notes-vintage-cat-symbolsTo Do List is Not for Everyone

When looking at how to increase productivity, it should be noted there are as many good processes as there are people. Those considering changing up how they get things done might be relieved to know that despite its widespread use, the classic ‘to-do’ list is not the best way for everyone. Feeling that the list will never be done, or that one is incapable of doing it can result in negative thinking patterns that ultimately reduce productivity. If you are one of the many who finds this manner of organising your work day stressful, you may want to tweak the method, or replace it entirely.

“Positive Mental Imagery” Alternative

San Francisco State University put the ubiquitous ‘to-do list’ to the test by comparing it with a technique they called ‘mental imagery’. According to James Adonis at the Sydney Morning Herald, this is a “combination of goal-setting, relaxation techniques and positive self talk”. Apparently, well over half of the 214 participants in the study preferred the latter method after a two week trial. They reported less stress about what needed to be done, and a more encouraged mental attitude towards their many tasks. Using positive mental imagery, one participant stated they “Kept up spirits in the face of adversity.” Sounds like a success story in the making.

Making the Most of It

There are times when a to-do list can be a helpful memory jolt, and useful in planning effective time management. Being able to see what is on your plate is one way to start working through it. However, the list made up of tasks that are added when they come to mind is unlikely to be the best way to go about it. Time management experts suggest dividing the list into at least two columns: one to be done today, and one for ongoing tasks. Alternatively, creating a list of “do-not-do” items might be the ticket to success. Productivity expert Laura Stack suggests being firm about not using social media during work time, not spending time gossiping or complaining, and not procrastinating are some of the ways we can get more done.

Looking Back

Another task listing method that gets positive results is the “done” list, where tasks are written down as they are completed, offering the listee feelings of satisfaction and encouragement. This way does not help plan a day’s work in the same way a to-do list can, but could be more useful for keeping a positive mental attitude. Coupled with alternative means of organising time, the “done” list can be quite effective.

Many Roads to Success

If you are experiencing doubt about your current methods of getting things done, it is a good idea to try some different ways. There is no one way for everyone, and many people find switching things up from time to time beneficial as well. Particularly if you are dissatisfied with your to-do list, it is worthwhile experimenting with different ways.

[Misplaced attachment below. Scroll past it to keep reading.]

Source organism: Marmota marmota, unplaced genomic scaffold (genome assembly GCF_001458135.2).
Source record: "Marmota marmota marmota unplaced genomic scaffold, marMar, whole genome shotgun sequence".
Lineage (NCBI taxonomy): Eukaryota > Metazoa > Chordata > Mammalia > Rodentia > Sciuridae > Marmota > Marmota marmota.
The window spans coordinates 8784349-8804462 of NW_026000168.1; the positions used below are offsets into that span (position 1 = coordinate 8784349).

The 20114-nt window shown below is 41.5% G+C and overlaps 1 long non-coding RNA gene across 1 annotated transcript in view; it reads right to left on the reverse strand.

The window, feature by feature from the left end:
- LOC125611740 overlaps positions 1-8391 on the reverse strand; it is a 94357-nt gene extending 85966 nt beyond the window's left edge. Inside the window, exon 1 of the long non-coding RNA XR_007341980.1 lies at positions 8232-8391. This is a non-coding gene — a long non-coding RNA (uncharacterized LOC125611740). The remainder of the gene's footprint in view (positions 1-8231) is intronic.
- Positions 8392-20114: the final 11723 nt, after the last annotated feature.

night-office-shirt-mailWouldn’t it be great if you could stop wasting so much of your time each day hunting for that one document that’s hiding in that stack of unfiled paperwork on your desk? Or reclaim all of those hours that you’ve lost searching for that one email out of the dozens, if not hundreds, of emails that remain unread in your Inbox? The key to being more productive and making actual progress, rather than losing your time to “busy” work, is to become physically more organised and take a systematic approach to your day.

Office organisation is about more than filing things away on your desk or within your devices. It’s about developing and putting into place a few simple systems that will help you save time and reduce your daily stress levels. The following five steps can help you to break free from the chaos and clutter in your office and get more done each day.

Take Stock of Your Situation and Identify Your Current Time Sinks

The first step in establishing order and routine to your office space is to determine what current systems are working for you, and which are not? You can do this by taking a moment to identify what parts of your day are simply wasted with inefficient routines. What takes up the majority of your time? Look for steps that you can take to make your processes more organised and efficient.

Establish Systems for Tasks that are Frequently Repeated

When you are thinking about how you spend your time during each work day, you will find that you can improve your productivity by establishing a system for each task that you repeat on a frequent basis. For example, you may find that for many of your email inquiries, you end up replying with the same or similar information most of the time. Why not save some time by creating some “canned” email responses that contain this information. That way, you just need to quickly customise a few lines when you send your reply, rather than having to type out an entirely new email each time.

Establish Systems for Time Sinks

Email is not the only area where establishing a simple system can save you time. Any aspect of your daily routine that is repetitive and takes up your time is ripe for systemisation. Just look at your specific time sinks and ask yourself what steps you can take to save time, then write those steps out into a plan, or “flowchart,” to establish your plan of how you will handle similar workflows.